Sunday, November 14, 2010

Hey, we made it through a dinner!

Even though Henry is close to six months old, we've never taken him to a restaurant.  There are a few reasons for that-diapers eat into our "going out" money a bit, plus Ben really enjoys to cook, so we didn't go out that much in the first place.  But we also were afraid of being "that" couple-you know, the one with the screaming baby that is ruining the entire place's meal and they seem oblivious.  We've both waited tables and seen this to different degrees, from the parent that immediately gets up and takes the kid outside, to the parents who let their kids trash the place because "we have a right to go out, too."

I actually had polar opposites one night at a diner that I worked at for years.  One table was three young, upper middle class moms with multiple kids and designer everything, and one was a....well, you'd probably say redneck lady with her mother, and her three young kids.  While the three moms chatted over wine and let their kids run freely around, getting in the waitstaff's way and dumping stuff on the floor, the three other kids sat quietly as their mom and grandmother smoked and chatted.  At one point the youngest kid from the quiet table leaned out to get a better look at what was causing that ruckus.  Mom took a drag off her cigarette, pointed at him and said "Don't. Even. Think about it."  He sat back down and finished his meal while the other kids threw food and the three moms got hate daggers from everyone in the room.  Not that they cared, because as far as they were concerned their kids had a right to do whatever they wanted.

Ok, first of all, going out to dinner is not a right to anyone.  And even if it is, you don't have the right to wreck other people's nights.  It's also extremely dangerous to let small kids run around people carrying hot food on heavy plates.  I know people may not agree with me, but all three of my siblings and I had this ingrained in us from a very early age-we're going out to dinner, it is a treat, and the minute you act up, your ass is headed outside.  There were no second chances, and my parents were perfectly willing to carry out any threat they put out there, even if it meant their dinner was wrecked, too.  This wasn't a problem when it was just my sister and me, because we loved getting dressed up and going out and people giving us compliments on our behavior.  Then Cody showed up, and my dad spent every meal out til he was about five sitting on the curb outside with a screaming kid.  I don't know what it was about public eateries, but man, that kid would just flip out.  And since we didn't know how Henry would react to being stuck in one place, and having new people around, we just didn't go out.  There's also a hangup now with size-he doesn't fit in his carrying car seat (and won't stay in it anyway, if he knows there's action going on around him) but he can't hold himself up enough to be in a high chair.  So we either have to hold him or stash him under a seat like a purse (this is a joke. Don't call CPS).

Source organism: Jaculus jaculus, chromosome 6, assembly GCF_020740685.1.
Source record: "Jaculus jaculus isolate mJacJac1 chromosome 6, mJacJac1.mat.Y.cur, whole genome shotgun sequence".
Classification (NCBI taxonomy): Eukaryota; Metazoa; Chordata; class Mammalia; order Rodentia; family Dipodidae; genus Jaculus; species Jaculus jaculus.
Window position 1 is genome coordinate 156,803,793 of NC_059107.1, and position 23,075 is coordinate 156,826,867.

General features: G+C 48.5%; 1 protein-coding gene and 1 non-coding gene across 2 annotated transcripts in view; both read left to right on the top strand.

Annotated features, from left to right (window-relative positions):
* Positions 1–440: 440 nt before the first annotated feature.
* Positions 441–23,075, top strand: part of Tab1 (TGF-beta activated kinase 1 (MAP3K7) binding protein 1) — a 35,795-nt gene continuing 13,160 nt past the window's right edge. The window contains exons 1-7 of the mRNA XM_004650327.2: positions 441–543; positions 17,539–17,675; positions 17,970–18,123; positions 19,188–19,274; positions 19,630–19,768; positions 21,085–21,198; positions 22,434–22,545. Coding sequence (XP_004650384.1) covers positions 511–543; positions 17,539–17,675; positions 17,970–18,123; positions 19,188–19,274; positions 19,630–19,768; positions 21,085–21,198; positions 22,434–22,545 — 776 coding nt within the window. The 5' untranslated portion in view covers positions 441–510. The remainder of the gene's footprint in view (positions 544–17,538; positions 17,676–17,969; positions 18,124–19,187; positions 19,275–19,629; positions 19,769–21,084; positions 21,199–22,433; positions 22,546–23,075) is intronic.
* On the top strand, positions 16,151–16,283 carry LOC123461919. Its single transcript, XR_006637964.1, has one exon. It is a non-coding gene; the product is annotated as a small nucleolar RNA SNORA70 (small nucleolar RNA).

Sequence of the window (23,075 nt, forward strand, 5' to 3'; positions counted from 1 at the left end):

But we realized at some point we'd be out and need to grab something to eat, so we stopped for Mexican today.  Henry seemed to dig it, he was looking around and smiling at people.  Still don't think we're up to taking him out to dinner.  Partly because I don't know how much we'd enjoy it, because we'd be anticipating a yell or a massive crap or a surprise projectile vomit (he really likes pulling that one in the grocery store checkout line, generally as some old lady is cooing over how cute he is).  But we at least know that if we need to stop and grab a bite, we can.  And if it's a bad day....well, I guess we'll be sitting on the curb.  Wave if you see us.


  1. I would wave. If I were closer I'd come baby-sit. I'm good with projectile vomit.

  2. We do lunch more often than dinner. He's in a better mood the earlier in the day it (usually!). Dinner's we pick some place kinda loud, especially if they have outdoor seating (before it got cold). I asked a friend, with three kids, how to get the kids to behave well at meals out and she basically described what your parents (and mine) did. But she also said - go. You gotta go out for them to get used to going out and for you to be more comfortable. If WeeC has taught me anything, it's that if I'm feeling anxious, he's going to feel it too and act out accordingly. Thankfully that doesn't work the other way around or someone would have to check me in to a clinic for bulimia.
    BTW, he's toally started the swching! move from Wayne's World for no reason I can tell. In the bath, in the bouncy seat, wherever! WTF? Yes I know you've got strong legs buddy. They are baffling creatures, as James says.